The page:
US investment firm predicts slow but steady recovery in Q4
21:00, 29 September 2021
A prominent American investment firm has released its market outlook for the US economy in Q4, with analysts predicting the recovery from the pandemic fallout will be harder won.
Seattle-based Russell Investments’ strategists anticipate the rate at which the country makes its return to normal economic activity will slow, because many gains have already been realised in the earlier phases of this business cycle, according to a press release.
“The post-lockdown recovery has transitioned from energetic youthfulness to awkward adolescence,” Andrew Pease, global head of investment strategy at Russell Investments, said in the release.
“It’s still growing, although at a slower pace, and there are worries about what happens next—particularly around monetary policy and the outlook for inflation,” Pease said.
The highly contagious Covid-19 Delta variant continues to cause concern, although Russell’s analysts are optimistic the worst is history.
“With vaccination rates accelerating globally, and emerging economies catching up with developed markets, we believe the broader economic reopening should continue through the rest of 2021,” Pease said.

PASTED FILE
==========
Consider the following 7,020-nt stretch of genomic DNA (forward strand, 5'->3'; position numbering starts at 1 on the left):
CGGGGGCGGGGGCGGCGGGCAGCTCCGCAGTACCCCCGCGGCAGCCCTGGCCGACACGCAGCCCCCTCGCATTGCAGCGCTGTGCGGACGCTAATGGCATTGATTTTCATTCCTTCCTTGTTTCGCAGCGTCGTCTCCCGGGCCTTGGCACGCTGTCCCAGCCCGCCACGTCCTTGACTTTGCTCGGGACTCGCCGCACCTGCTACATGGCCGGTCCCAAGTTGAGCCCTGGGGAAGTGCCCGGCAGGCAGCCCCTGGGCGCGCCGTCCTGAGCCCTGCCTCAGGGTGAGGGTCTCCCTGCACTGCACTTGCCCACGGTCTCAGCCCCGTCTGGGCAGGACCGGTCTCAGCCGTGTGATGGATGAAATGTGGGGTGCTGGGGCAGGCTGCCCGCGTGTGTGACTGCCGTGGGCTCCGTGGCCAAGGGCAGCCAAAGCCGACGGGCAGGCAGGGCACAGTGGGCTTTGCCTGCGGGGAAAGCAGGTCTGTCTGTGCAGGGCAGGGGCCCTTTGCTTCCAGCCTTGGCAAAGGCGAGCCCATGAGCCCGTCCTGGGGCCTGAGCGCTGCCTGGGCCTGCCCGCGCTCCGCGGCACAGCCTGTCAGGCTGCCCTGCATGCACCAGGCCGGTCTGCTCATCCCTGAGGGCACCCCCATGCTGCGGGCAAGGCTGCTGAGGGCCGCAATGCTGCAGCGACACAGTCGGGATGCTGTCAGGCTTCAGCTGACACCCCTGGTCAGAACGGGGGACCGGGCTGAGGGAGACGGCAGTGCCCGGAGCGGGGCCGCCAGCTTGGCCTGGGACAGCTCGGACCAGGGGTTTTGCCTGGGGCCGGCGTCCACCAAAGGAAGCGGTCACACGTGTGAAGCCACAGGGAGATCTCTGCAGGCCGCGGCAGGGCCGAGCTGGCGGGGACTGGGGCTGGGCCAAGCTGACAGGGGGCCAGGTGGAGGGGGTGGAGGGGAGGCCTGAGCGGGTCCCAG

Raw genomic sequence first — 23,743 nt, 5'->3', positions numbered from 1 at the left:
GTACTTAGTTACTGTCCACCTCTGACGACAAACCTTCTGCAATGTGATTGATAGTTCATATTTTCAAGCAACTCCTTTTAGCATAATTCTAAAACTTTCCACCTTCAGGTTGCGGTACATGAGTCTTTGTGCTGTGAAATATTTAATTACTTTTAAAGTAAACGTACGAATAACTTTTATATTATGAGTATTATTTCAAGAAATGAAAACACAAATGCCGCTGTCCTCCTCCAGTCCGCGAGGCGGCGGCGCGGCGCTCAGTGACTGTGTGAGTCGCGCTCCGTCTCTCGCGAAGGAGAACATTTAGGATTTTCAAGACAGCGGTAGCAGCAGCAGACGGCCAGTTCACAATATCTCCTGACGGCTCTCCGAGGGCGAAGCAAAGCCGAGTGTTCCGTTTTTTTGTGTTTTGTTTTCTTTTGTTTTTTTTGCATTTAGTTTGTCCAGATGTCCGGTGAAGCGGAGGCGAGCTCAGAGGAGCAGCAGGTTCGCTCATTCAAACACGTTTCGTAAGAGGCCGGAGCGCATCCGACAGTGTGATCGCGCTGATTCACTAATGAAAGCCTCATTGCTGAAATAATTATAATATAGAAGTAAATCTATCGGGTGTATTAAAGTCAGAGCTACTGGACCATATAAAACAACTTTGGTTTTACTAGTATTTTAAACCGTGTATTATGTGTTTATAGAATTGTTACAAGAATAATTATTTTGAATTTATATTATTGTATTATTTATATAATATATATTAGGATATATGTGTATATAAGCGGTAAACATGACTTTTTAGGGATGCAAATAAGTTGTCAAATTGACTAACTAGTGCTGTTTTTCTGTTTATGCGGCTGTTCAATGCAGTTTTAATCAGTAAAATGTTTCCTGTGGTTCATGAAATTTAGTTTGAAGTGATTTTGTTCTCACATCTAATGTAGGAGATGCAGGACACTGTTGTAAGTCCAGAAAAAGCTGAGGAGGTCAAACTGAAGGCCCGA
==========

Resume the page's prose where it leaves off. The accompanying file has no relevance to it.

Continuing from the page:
When it comes to a forecast of how the US Federal Reserve will react to inflation, two indicators stand out as significant to the Russell strategist team.
The first is the Atlanta Fed’s Wage Growth Tracker. The team’s breakdown reveals the recent hike has mainly been fuelled by wages for low-skilled young workers in the leisure and hospitality industry, suggesting temporary labour supply shortages are causing the upward pressure on earnings and should subside over time.
The other indicator Russell Investment’s analysts are watching intently is the five-year/five-year break-even inflation rate predictions.
Inflation could be temporary
So far, market expectations for break-even inflation at the beginning of Q4 are well below the Fed’s tipping point, so Pease predicts an increase in inflation will be temporary.
Also temporary were supply bottlenecks and the fall in the US consumer price index during last year’s lockdown, Pease said. He expects inflation could remain high through the remainder of 2021, but that it will likely decline in early 2022.
Although the Fed is likely to reduce asset purchases before the end of 2021, he doesn’t anticipate rates will climb before the second half of 2023.
Russell Investments manages more than $331bn in assets and has $2.8trn in assets under advisement. The global company has offices in 19 cities worldwide and serves clients from 32 countries.